From the commas of the dew:
Little ladies, choose ye wisely,

Lest some day the choice ye rue.

I can see the hilly places,

With the sheep-paths trod across; See the fountains by the way-sides,

Each one in her house of moss Holding up the mist above her

Like a skein of silken floss.

I can see a troop of children

Merry-hearted boys and girls-
Eyes of light and eyes of darkness,

Feet of coral, legs of pearls,
Racing toward the morning school-house

Half a bead before their curls.

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| and we could call for you and take you with

us. I must marry somebody with money." LILLA WOULD SERVE ME.

“Suppose, in the mean time, somebody withM EANWHILE I am free to own that I out money comes in the way, and you fall in MI liked the company of my pretty pagan; in- love with him?" deed it brightened life very much to me. When “Love? Nonsense! Love is a luxury beI was most lonely and unfriended these people yond my means, Sir. Besides, do you know, I had been strangely kind to me, and our common think debts and poverty make some of us coldpoverty and struggles made us—I was almost hearted or no-hearted, and we are not capable about to say unnaturally-certainly unusually of falling in love. Seriously, I don't think I familiar and friendly. Of course no young man could be.” of my age could ever be wholly indifferent to “Then I hope no friend of mine will fall in the company of a pretty and attractive girl; and love with you." I really grew quite fond of Lilla. I was not in “I am sure I hope not-unless he has monthe least in love with her; nor did she, I feel ey. I don't believe I have such a thing as a assured, ever think of me in the light of a pos- heart." sible lover ; but we were very friendly and fa- “You ought to have told me all this before, miliar, and indeed, in a sort of qniet, confident Lilla. How do you know what agony you may way, attached to each other. A happy Bohe- be inflicting on my heart ?” mian independence of public opinion emanci- I thought she would have laughed at this, but pated our movements. She and I generally she looked at me quite gravely, and even symwalked out together on Sundays in the desolate pathetically. suburbs, or across the swamp which was under- “Ah, no!" she said, quietly; “ you are safe going slow conversion into a park. Sometimes, enough—from me at least; I can see that." as I came home in the evening after giving some “Why, Miss Lyndon? Pray tell me." music-lessons-or, for that matter, tuning a pi- “Don't ask me; but don't think me a fool. ano—I met her going toward town, and I turned Have I not eyes? Can't I see that your heart back and walked with her. Much amazed I used is gone long ago in some disastrous way or othto be at first by her close knowledge of the short- er, and that you can't recover it; and don't you est way to get every where, and of every shop think I am sorry for you? Yes, as much as if where the best things to eat, or wear, or drink you were my brother.” were to be had at the lowest possible prices. “Ah, Lilla, you have far more heart than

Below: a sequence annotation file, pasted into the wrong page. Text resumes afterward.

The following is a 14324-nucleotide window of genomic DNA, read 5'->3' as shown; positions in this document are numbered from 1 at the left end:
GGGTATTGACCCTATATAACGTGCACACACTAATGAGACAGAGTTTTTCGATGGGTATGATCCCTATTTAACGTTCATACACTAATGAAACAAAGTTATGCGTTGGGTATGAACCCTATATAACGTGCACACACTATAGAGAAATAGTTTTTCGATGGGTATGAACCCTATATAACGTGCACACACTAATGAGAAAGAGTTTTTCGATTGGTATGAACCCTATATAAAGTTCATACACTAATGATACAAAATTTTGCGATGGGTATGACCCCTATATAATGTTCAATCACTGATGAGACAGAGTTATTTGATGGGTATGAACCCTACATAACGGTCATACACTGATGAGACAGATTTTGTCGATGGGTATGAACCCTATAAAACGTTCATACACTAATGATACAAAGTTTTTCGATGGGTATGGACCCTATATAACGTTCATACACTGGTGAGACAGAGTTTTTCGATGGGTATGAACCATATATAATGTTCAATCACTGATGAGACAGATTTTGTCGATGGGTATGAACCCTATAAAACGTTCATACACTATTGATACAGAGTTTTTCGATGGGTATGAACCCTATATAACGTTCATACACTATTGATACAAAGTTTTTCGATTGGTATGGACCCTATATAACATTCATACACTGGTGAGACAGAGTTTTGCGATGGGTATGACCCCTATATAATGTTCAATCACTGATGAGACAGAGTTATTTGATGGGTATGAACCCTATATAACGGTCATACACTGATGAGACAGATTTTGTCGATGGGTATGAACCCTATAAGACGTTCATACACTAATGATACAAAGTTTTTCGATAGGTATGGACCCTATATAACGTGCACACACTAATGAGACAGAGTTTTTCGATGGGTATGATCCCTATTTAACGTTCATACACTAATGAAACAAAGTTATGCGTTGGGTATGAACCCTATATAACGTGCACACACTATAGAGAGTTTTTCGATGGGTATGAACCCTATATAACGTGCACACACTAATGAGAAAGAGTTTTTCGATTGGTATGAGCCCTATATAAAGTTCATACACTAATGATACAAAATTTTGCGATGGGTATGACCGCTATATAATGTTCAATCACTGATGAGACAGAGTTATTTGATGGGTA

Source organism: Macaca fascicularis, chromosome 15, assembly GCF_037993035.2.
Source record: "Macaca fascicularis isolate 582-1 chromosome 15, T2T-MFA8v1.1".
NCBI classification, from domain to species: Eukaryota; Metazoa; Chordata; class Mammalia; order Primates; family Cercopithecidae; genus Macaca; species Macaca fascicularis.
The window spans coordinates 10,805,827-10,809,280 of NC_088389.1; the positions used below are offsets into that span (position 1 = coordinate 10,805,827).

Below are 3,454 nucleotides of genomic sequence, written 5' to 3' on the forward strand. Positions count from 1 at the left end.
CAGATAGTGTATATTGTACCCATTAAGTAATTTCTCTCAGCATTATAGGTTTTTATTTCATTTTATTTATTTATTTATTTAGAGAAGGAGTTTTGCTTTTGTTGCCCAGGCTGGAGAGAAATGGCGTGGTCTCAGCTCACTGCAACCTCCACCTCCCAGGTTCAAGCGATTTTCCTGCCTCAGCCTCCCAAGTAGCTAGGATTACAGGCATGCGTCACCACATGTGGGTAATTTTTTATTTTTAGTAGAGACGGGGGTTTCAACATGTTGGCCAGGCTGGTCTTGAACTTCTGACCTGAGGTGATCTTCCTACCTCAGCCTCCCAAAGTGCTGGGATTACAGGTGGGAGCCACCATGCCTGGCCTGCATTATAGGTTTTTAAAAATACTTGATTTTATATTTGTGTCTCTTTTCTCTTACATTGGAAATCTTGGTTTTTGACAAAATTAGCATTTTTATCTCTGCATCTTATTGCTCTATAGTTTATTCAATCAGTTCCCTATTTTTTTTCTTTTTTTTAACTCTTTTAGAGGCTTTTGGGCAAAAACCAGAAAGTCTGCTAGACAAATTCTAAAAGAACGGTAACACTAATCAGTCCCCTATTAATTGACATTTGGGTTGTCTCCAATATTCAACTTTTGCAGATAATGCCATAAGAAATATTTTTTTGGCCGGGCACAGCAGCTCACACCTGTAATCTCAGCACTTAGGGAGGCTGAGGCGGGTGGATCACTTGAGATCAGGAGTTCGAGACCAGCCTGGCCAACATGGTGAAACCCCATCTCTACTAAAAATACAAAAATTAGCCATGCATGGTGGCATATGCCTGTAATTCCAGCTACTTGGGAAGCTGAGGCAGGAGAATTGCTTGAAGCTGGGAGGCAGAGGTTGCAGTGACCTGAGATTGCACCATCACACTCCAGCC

Our talk was generally lively enough; but you would have me think. Not your eyes saw, there were days when I became so saddened by but your heart.” my memories and my dull prospects that I And we neither spoke any more on that subreally could not brighten; and then Lilla, inject. But I knew that under my pretty pagan's order to encourage me, told me all kinds of plump bosom there beat a heart which the love stories of her own occasional trials and dis- of lobster-salad, and the hopes of a rich hustresses, as well as of people she had known, band, and all the duty of dodging duns, could who, having been reduced to the very depths not rob of its genial blood-warmth. of despair, fell in with some lucky fortune, and Lilla had, like most London girls of her class were raised at once to high position and afflu- and temperament, a passion for the theatre. ence. Most of those stories, to be sure, were She knew the ways of every theatre, and sometold of young women reduced to serve in shops, thing about the private lives of all the actors whom some men of enormous wealth fell in love and actresses, and who was married to whom, with and married; so that I could scarcely de- and who were not married at all, and who was rive much encouragement from their applica- in debt, and who made ever so much money in tion to my own personal condition. But it was the year, and spent it or hoarded it, as the case easy to see with what a horizon fortune had might be. She pointed you out a small cigarbounded poor Lilla's earthly ambition. She shop, and told you it was kept by the father of had no genius for any work that did not direct- Miss Vashner, the great tragic actress; she called ly conduce to personal adornment, and she had your attention to a small coal-and-potato store, a very strong desire for wealth and ease. and told you it was there Mr. Wagstaffe, the